What do I mean by ‘something going on that is external or additional to the daily pressures of your job’? Well, it could be personal – a death, a divorce, an illness, an attack, whatever else you can think of/have experienced; or it could still be work related, especially if your conditions have changed drastically over a very short time frame or if something has happened at school that is resulting in you getting a lot of extra ‘heat’. All of this comes under the banner ‘I didn’t sign up for this; obviously I’m trying my best but I need help or else it may be the end of me’. And in my book all these warrant support and deserve the term: stress.

So, why am I writing this post? Well I’m worried mainly because I think the word ‘stress’ has become hijacked and the culprits are giving stress a bad name – or, to be more accurate, they’ve replaced other words with the word ‘stress’. Which words do I consider have been synonymised? Well let’s start with: confused, naïve, unhappy, incapable and, in extreme cases, incompetent.

Stop it! I knew that last sentence would get you worked up again. Remember: if you have suffered (and I mean really suffered) from stress, I’m not talking about you – I’m on your side.

I’m talking about those people that cannot seem to be able to cope with doing their job. I don’t intend for that to sound cruel; I mean it in a matter of fact way. The academic timetable is a tough one to adhere to and there are multiple check points along the way that are designed to gently test your accountability – in addition to that there are many extra-curricular activities that you are also expected to partake in. I would argue that what we do, day in and day out, hasn’t really changed over the years, but that the ways in which we are held accountable have. The kicker here is that if you can do your job well and can stick to the academic timetable these accountability measures shouldn’t be a problem. If they are a problem (and as long as your SLT aren’t insane megalomaniacs, hell bent on running you and the rest of the school into the ground) then it may be a case of being a teacher just ain’t for you.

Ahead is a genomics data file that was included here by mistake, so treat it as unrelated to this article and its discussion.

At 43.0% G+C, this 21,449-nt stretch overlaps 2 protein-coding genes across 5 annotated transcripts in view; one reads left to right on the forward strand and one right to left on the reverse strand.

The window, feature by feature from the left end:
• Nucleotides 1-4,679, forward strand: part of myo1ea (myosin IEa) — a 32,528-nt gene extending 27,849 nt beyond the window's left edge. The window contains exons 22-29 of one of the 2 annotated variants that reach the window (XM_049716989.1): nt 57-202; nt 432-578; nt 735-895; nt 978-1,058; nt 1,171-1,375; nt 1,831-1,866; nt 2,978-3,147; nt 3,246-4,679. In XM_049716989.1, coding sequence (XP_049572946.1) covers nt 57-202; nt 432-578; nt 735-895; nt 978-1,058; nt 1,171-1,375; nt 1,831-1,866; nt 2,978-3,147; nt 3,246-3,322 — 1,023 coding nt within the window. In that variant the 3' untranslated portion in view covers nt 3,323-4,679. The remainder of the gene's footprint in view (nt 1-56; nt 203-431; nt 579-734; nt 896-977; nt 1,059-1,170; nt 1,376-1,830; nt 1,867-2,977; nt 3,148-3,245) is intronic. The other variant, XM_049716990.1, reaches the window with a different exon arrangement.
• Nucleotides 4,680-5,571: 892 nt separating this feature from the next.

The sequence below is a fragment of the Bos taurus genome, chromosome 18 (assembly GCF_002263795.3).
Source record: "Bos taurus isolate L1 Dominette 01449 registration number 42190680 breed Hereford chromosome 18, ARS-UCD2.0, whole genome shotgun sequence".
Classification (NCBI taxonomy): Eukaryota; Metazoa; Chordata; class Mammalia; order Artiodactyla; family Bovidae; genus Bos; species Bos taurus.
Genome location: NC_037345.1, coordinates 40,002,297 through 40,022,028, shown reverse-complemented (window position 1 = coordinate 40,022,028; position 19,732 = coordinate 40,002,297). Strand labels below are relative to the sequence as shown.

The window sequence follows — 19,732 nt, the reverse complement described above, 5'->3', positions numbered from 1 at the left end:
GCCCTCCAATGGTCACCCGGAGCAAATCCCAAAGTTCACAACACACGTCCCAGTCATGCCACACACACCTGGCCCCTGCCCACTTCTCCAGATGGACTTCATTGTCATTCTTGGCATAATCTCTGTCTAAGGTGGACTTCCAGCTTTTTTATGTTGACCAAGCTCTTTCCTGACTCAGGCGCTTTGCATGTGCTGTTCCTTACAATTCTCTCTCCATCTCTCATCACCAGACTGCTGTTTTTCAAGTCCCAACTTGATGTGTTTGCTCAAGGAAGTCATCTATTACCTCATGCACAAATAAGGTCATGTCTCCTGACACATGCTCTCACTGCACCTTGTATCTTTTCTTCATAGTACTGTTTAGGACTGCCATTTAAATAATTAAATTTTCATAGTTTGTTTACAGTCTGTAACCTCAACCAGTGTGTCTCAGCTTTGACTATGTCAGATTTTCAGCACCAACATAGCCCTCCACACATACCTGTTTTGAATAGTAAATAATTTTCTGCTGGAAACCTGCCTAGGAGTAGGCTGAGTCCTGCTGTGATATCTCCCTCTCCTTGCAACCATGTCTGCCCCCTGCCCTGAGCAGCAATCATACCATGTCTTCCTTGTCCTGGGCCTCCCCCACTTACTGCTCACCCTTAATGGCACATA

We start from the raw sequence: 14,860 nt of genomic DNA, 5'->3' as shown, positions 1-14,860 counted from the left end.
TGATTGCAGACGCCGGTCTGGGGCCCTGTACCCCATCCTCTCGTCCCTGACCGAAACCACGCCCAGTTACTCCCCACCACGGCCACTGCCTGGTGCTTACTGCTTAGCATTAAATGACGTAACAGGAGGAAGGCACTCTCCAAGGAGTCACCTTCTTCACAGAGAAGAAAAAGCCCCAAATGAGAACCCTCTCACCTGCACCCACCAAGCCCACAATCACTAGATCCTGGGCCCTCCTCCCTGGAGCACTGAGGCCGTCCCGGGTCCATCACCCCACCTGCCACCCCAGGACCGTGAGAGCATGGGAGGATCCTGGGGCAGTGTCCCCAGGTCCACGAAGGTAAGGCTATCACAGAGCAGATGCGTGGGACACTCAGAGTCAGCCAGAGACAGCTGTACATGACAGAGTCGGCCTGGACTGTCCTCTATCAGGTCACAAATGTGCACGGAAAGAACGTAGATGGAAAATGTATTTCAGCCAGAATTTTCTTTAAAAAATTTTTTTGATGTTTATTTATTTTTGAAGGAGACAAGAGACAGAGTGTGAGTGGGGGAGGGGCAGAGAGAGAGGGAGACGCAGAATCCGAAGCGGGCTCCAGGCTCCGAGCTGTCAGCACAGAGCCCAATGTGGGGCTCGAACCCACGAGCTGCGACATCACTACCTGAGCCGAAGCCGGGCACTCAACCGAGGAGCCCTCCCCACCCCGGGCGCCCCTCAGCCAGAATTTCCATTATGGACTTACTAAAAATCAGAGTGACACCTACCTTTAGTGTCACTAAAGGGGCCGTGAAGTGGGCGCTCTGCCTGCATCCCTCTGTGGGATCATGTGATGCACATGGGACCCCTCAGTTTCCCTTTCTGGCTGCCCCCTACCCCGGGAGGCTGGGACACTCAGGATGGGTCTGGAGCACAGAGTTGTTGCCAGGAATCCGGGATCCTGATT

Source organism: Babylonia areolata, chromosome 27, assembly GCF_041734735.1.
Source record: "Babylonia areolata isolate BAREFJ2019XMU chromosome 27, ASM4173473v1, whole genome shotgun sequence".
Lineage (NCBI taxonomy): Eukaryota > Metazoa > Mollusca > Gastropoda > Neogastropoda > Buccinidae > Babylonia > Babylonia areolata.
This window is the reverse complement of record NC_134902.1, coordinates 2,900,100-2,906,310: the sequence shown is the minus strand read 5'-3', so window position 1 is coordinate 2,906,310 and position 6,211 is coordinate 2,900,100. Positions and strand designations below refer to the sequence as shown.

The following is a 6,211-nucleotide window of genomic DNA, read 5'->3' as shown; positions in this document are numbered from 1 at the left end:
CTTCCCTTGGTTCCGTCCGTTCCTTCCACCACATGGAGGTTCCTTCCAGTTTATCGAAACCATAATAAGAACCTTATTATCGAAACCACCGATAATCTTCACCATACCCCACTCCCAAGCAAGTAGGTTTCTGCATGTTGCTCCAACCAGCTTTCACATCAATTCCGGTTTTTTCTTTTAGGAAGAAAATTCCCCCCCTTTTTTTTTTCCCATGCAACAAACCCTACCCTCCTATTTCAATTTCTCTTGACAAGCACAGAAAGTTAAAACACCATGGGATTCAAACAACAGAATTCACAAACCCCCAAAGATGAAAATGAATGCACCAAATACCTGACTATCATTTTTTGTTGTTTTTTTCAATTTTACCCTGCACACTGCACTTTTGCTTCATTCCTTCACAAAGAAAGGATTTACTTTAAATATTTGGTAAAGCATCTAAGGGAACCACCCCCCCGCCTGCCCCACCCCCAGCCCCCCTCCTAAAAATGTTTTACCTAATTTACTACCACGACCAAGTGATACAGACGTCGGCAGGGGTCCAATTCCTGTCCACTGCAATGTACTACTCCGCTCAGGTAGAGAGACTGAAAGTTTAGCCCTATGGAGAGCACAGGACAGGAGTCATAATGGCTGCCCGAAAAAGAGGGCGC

Again, I’m not trying to belittle you like some horrendous Gordon Ramsay – branding you weak and pathetic whilst chucking lumps of chalk at you from across the classroom; I’m just saying maybe you shouldn’t be a teacher. Take this week’s Guardian’s Secret Teacher. At one point they say: “I have periods where I love it (usually the last day of term) and periods where I hate it (usually that first Monday back in January).” If going back to work to do your job fills you with dread every Monday or start of term – you’re not unduly stressed, you just either really don’t enjoy your job or you can’t do it. No shame in that but, well, try leaving.

I find it particularly odd when teachers seem to think that because they find the pressures of the job exactly that – a pressure – that they immediately remove themselves from any responsibility. Are you surprised that teaching is difficult? Was it a shock that we work after 3pm and that at times we dream about school? If you are shocked that teaching is a tough racket then you have two options: refine your perspective and start doing the job as outlined in the job description/teaching standards or find a job that matches your expectations.